Microsoft is taking its war with Google up a notch.
The company is introducing a TV, print, billboard and online consumer public awareness campaign today, and while it doesn't mention Google by name, the effort is focused on two markets where the search giant might be exposed: Washington, DC, where federal policy makers live, and Kansas City, MO, where Google has rolled out Google Fiber.
The campaign is Redmond's latest attempt to promote a public conversation about online privacy, and to show consumers how to control their information in Microsoft products such as Bing, Internet Explorer, Windows 8, Windows Phone and Xbox. The campaign, which uses the theme "Your Privacy Type," urges consumers to visit Microsoft's privacy site to take a quiz on what kinds of information they're willing to provide in exchange for services.
"The goal is to raise awareness about privacy and choices people have to make in the online world," said Microsoft Deputy General Counsel Mary Snapp. "We hope it will spark conversation about what privacy means online."
Redmond has been hammering Google for months with its "Scroogled" ad campaign, which points out, among other things, Google's use of data from search queries and Gmail for advertising. It also flags the way Google passes personal data to app developers through the Google Play Store.
Microsoft took a divergent path from the rest of the advertising industry last summer when it announced that the latest version of Internet Explorer would send an automatic do-not-track signal as its default setting, telling websites not to deploy the third-party tracking software beacons called "cookies." Mozilla followed suit, saying that the next version of Firefox would block third party cookies by default.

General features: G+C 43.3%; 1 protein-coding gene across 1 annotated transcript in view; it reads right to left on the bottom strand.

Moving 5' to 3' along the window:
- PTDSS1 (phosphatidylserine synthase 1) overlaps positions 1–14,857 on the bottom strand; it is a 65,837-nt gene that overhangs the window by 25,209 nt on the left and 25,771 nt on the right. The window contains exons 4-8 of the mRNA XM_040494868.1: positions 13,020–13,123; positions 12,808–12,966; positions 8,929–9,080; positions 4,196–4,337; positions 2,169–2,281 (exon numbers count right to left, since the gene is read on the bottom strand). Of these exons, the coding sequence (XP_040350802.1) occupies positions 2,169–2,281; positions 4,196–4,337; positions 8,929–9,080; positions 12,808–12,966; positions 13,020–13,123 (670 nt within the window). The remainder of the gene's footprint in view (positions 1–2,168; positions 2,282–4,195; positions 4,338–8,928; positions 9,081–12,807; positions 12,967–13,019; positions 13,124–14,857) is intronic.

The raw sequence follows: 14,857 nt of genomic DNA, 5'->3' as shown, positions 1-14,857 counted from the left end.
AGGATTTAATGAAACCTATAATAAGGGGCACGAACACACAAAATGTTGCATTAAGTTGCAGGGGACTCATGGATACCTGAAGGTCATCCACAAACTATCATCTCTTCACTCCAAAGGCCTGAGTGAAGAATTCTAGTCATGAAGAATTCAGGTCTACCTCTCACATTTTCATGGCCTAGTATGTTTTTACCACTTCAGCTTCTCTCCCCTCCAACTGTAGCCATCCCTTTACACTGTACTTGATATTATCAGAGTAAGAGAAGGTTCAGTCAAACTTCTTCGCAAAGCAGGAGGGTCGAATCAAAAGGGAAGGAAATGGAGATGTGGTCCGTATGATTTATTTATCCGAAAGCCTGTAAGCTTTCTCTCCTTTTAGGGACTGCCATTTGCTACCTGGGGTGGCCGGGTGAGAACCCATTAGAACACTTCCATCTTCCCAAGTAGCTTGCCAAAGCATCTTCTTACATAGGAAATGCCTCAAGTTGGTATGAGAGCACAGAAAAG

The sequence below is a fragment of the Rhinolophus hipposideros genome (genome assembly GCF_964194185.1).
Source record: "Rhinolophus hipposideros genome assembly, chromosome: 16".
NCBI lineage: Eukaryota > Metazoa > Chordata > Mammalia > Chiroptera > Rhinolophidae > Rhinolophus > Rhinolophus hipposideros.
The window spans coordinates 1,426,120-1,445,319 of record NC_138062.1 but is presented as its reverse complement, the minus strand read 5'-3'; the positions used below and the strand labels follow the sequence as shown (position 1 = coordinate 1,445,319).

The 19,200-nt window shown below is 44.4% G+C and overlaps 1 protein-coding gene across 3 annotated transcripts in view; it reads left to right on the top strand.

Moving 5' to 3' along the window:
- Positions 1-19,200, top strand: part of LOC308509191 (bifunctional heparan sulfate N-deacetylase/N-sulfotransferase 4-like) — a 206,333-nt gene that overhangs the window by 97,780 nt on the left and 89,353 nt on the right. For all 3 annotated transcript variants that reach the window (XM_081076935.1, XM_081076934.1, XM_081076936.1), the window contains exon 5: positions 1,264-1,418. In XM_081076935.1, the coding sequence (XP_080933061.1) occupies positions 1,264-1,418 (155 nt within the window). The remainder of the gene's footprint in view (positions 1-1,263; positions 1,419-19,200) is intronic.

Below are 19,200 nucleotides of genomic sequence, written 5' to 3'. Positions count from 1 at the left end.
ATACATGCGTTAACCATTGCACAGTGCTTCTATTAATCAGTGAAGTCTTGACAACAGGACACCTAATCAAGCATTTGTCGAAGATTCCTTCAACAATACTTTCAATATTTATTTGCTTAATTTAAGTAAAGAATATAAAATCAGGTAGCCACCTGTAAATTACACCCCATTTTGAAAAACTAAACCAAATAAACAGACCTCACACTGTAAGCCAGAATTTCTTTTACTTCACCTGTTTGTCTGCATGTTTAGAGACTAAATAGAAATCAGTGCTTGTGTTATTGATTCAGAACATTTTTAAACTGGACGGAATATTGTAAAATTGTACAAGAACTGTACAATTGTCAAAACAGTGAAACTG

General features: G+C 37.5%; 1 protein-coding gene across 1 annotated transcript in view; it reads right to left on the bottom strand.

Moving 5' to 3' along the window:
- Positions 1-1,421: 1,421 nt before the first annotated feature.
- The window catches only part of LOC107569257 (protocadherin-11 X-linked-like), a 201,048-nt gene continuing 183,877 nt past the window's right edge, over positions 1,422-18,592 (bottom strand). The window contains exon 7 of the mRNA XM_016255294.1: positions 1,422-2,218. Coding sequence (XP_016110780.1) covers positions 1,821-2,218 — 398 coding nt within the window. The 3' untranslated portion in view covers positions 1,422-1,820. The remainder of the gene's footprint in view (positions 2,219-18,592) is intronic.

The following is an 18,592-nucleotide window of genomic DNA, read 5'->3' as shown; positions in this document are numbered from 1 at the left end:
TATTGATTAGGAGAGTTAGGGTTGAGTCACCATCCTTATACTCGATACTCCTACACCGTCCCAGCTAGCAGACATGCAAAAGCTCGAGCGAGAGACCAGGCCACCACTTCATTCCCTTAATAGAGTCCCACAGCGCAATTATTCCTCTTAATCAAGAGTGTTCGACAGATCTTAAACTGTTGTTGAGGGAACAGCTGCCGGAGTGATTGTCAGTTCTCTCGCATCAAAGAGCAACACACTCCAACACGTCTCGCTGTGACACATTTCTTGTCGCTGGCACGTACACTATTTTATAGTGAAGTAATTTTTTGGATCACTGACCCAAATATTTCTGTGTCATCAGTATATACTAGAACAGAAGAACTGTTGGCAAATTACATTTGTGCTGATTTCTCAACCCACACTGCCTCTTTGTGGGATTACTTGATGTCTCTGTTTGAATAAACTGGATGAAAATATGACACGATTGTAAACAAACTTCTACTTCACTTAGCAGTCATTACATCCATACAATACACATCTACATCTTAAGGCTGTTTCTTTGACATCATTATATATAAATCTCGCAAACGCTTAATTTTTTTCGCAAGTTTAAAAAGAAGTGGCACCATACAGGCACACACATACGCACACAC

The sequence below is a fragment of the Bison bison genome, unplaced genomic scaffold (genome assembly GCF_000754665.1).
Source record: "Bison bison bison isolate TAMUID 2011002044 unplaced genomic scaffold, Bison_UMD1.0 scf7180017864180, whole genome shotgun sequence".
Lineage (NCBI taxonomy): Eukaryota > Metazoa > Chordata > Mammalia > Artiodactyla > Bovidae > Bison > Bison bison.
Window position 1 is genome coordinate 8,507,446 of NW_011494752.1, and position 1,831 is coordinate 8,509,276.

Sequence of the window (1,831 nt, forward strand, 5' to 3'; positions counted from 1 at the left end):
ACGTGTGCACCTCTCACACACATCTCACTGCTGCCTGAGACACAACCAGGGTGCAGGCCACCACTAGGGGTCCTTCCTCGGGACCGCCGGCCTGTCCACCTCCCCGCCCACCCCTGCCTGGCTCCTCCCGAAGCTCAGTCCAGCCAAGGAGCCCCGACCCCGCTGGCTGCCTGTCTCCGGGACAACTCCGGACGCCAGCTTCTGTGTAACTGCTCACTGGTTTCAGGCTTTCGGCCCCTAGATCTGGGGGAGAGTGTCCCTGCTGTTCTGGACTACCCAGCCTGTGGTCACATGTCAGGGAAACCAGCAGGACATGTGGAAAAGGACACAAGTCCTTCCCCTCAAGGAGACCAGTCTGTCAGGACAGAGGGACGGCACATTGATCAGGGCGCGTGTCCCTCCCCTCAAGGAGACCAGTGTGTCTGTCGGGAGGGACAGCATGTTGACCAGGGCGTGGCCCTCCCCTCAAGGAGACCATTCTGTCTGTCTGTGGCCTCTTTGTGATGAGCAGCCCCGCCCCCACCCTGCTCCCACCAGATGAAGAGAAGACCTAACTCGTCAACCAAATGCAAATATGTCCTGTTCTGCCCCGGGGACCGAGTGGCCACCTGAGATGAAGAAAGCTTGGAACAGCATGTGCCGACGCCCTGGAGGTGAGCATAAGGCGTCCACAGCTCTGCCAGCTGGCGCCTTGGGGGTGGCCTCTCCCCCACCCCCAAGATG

The online ad industry would generally rather respect only do-not-track signals that are affirmatively activated by browser users. It has not reached consensus on how to treat default do-not-track settings, with debate continuing to play out among academics, web technocrats and business representatives in a group called the WC3. "We want to add the consumer voice to the discussion," Ms. Snapps said.
The irony of all this is that while Mozilla has no ad business, Microsoft has a sizable one that relies on third-party tracking and data collection. Nevertheless, Microsoft Advertising is toeing the party line. "We believe that transparency and consumer choice are critical ingredients to building trust between advertisers and consumers," a spokesman said, in a statement.
The difference is that ad-supported web services are a money-losing side show for Microsoft but a profitable core business for Google, which has been ramping up its campaign for its Chrome browser through video ads and prompts on Google products like Gmail.
Microsoft's latest campaign focuses on children, and points out that parents might not want information like a baby's diaper rash be disclosed to advertisers.
"It's curious that Microsoft believes that a targeted ad to new parents about diaper rash treatment is offensive," said Stuart P. Ingis, counsel for the Digital Advertising Alliance, which administers the online ad industry's self regulation program. "This on its face to me appears to be more fear mongering to promote products, rather than education that either describes to consumers the choices that they have today and the diversity of services that the responsible advertising industry provides to consumers."